Oliver Twist is one of those stories that everyone knows to some degree. Like Romeo and Juliet, Macbeth, Hamlet, numerous other Shakespearean plays, as well as classics like Fahrenheit 451, Lord of the Flies, honestly the list goes on. Oliver Twist is a book that a not-insubstantial number of students have to read at some point in their academic career. At the very least we all know the line, “Please sir, can I have some more?” Often recited with a comically bad British accent.
To be brief, Twist is what happens when you marry Baz Luhrman’s Romeo+Juliet with Soderbergh’s Ocean’s Eleven, sprinkle in a little parkour, and let ten people—yes ten—write it. Is there potential in this lovechild? Yes. Add on Michael Caine (Dark Knight Trilogy, Interstellar) and Lena Headey (Game of Thrones, Dredd) and you have me interested. Unfortunately, Twist is a relatively uninspiring mess of poor writing, flourishing but hollow camera work, and misplaced attempts at stylistic liberty.
The film introduces Rafferty Law, son of esteemed and perennial smoke show Jude Law. Raff (as he is actually credited) is the spitting image of his father. In fact, there are a few moments where you could forgive yourself for audibly gasping at the similarity. Raff is Oliver Twist, who initially insists that he just be called Twist, a request that Caine’s Fagin quickly asks to be excused from accommodating. Honestly, Raff leaves a bit to be desired in his debut, though I am unsure if that is the result of his still-developing talent or a poorly executed script. Honestly, that is my biggest problem with the whole film.
The cast isn’t inexperienced. Rita Ora (Detective Pikachu, Fifty Shades of Grey) plays Dodger, this film’s take on the Artful Dodger. Franz Drameh (Edge of Tomorrow, Attack the Block) pairs as her partner Batesy and Sophie Simnett (Daybreak) is playfully charming as Red, a.k.a. Nancy. Again, they aren’t inexperienced, they just also aren’t as seasoned as needed for this film to be better. The script’s deficiencies shine through with this young talent, something that more tested veterans may have been able to counteract.
In the last few years, we have gotten a collection of films that, while named for a specific work, could have easily been named something entirely different and had little impact on the final product. In perhaps my most unpopular opinion, Joker really had nothing to do with the Batman archvillain. Given any other name, set merely in New York rather than Gotham, the Joaquin Phoenix film would have been just as good. Twist fits in this box entirely too well. Yes, you have Fagin and Sikes and Nancy and The Artful Dodger and Twist and Brownlow. But the plot of the film is so independent of its source material that those characters could have been named anything else and it would have had no impact on the work. I admire the aspiration, but in execution, naming the film Twist and filling it with characters named after Dickens’s work feels less like an adaptation and more a cheap ploy to draw crowds to theater seats.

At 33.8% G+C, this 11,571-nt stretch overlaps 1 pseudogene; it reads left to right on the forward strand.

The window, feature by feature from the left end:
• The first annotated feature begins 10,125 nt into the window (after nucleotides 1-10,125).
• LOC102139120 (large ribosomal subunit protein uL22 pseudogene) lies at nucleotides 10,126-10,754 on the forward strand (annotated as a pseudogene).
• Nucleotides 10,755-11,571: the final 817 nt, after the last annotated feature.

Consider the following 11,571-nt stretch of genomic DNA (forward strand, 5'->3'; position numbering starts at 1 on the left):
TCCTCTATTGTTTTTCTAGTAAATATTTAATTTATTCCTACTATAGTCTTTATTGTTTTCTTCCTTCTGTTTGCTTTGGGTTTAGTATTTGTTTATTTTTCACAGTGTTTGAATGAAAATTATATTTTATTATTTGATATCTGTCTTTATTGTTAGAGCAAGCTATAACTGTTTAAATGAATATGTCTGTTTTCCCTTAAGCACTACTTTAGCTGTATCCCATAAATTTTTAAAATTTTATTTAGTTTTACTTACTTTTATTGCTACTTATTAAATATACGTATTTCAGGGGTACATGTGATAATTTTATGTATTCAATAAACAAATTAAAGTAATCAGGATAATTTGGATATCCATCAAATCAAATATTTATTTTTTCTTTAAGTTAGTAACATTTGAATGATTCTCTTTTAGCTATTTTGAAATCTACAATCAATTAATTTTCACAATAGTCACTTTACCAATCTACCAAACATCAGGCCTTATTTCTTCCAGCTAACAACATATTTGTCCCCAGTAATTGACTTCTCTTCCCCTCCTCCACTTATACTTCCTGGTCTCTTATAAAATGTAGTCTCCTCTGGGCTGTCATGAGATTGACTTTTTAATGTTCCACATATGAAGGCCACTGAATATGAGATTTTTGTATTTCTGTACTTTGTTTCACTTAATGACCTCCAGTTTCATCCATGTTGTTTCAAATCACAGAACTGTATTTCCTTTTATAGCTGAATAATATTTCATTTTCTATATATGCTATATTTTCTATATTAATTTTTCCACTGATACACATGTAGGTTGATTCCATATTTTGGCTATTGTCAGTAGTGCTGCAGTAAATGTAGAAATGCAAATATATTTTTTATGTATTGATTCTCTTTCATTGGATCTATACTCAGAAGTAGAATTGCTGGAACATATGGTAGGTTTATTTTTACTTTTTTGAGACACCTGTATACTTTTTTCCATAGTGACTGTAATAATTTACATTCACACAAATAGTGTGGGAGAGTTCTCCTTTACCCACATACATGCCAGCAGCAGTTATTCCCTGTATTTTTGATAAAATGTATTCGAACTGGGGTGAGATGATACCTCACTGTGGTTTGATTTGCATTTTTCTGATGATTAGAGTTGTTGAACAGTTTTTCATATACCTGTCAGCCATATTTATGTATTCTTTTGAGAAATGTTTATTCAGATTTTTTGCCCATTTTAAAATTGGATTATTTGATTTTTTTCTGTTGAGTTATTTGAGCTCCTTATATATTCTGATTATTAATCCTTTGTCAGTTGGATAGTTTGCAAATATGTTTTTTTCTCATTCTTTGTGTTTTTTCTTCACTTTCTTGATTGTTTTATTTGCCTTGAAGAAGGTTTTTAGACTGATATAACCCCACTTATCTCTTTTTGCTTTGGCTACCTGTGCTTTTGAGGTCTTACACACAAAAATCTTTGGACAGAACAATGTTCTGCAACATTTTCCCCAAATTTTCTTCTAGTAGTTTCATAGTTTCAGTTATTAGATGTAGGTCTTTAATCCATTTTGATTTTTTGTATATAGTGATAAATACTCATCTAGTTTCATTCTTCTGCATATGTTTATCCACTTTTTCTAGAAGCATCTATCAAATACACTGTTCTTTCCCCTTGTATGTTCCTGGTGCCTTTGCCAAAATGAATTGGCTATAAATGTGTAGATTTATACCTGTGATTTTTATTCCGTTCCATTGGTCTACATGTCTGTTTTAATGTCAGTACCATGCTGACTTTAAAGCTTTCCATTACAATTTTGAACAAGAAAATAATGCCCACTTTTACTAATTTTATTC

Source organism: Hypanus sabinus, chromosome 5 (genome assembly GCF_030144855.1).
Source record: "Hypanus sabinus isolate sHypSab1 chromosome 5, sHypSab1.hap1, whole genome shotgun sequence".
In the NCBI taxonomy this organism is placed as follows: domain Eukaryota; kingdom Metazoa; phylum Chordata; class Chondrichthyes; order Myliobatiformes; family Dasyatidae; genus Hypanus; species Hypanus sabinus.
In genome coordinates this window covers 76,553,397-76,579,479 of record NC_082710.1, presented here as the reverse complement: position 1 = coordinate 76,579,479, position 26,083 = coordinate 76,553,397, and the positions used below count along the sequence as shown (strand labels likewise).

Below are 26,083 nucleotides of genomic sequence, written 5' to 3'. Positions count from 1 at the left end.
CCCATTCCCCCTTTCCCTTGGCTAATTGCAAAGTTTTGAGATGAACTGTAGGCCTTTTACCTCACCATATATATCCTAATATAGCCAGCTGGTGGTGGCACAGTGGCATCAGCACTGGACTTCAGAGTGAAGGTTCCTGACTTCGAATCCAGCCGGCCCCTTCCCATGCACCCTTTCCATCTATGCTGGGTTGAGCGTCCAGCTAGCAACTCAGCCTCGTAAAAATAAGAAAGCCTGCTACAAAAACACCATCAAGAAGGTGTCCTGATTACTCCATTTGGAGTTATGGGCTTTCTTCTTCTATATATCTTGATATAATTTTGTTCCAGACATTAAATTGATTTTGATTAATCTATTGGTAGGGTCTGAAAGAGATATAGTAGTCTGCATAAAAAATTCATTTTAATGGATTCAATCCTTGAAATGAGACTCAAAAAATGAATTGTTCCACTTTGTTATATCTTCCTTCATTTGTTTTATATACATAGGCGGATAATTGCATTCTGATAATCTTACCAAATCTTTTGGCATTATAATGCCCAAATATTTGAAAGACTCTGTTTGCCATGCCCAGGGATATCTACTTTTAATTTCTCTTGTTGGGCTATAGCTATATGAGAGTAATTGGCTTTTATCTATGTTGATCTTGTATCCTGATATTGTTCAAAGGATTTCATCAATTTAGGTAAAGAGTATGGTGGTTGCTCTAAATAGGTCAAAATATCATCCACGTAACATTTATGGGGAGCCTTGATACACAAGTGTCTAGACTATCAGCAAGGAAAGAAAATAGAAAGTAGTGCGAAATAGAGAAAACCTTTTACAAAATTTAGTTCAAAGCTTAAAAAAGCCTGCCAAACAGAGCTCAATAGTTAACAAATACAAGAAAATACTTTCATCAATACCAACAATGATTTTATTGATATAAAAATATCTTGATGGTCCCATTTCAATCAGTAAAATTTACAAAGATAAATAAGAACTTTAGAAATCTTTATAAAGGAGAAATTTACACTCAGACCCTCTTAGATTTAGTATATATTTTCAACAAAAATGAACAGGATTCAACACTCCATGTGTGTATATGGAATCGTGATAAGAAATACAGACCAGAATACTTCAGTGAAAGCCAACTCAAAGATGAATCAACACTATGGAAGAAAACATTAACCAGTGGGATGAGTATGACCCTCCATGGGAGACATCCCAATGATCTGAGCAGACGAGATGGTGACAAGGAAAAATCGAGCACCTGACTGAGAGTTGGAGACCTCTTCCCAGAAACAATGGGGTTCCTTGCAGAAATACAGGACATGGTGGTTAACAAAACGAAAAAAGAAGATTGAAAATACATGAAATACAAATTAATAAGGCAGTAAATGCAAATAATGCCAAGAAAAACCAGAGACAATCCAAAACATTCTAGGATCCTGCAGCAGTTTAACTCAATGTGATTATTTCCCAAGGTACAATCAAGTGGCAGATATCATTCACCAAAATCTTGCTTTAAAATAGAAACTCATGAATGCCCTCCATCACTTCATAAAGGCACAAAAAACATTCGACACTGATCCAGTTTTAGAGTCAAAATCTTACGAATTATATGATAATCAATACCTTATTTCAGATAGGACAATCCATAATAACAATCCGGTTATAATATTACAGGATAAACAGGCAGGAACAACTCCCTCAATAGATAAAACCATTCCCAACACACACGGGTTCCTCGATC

I really wanted to like this film. It had the potential. I even liked the inclusion of parkour. Dense cities traversed by thieves would absolutely include free-runners. The parkour in Twist is used sparingly and poorly, often in an attempt to wow viewers in moments where it’s not entirely necessary. Watching someone escape from pursuit by scaling a building in creative ways is great. Seeing someone hop along pedestrian pylons or flip and traipse about only reminds me of the cold open of The Office where Michael, Dwight, and Andy are running through the office like doofuses shouting “PARKOUR!”
As the film wrapped up, I couldn’t help but think, these folks made this movie because it sounded fun. I don’t doubt that it was, in fact, pretty fun to make. But that fun rarely creeps onto the screen. Instead, I struggled to stay awake, constantly sighed heavily, and—more often than I would have liked—caught myself cringing at bad line reads or puzzling plot structure. Charles Dickens and Oliver Twist deserve a little more than a few fresh faces and radical stunts. Unfortunately Twist can’t accomplish much more than that. | Caleb Sawyer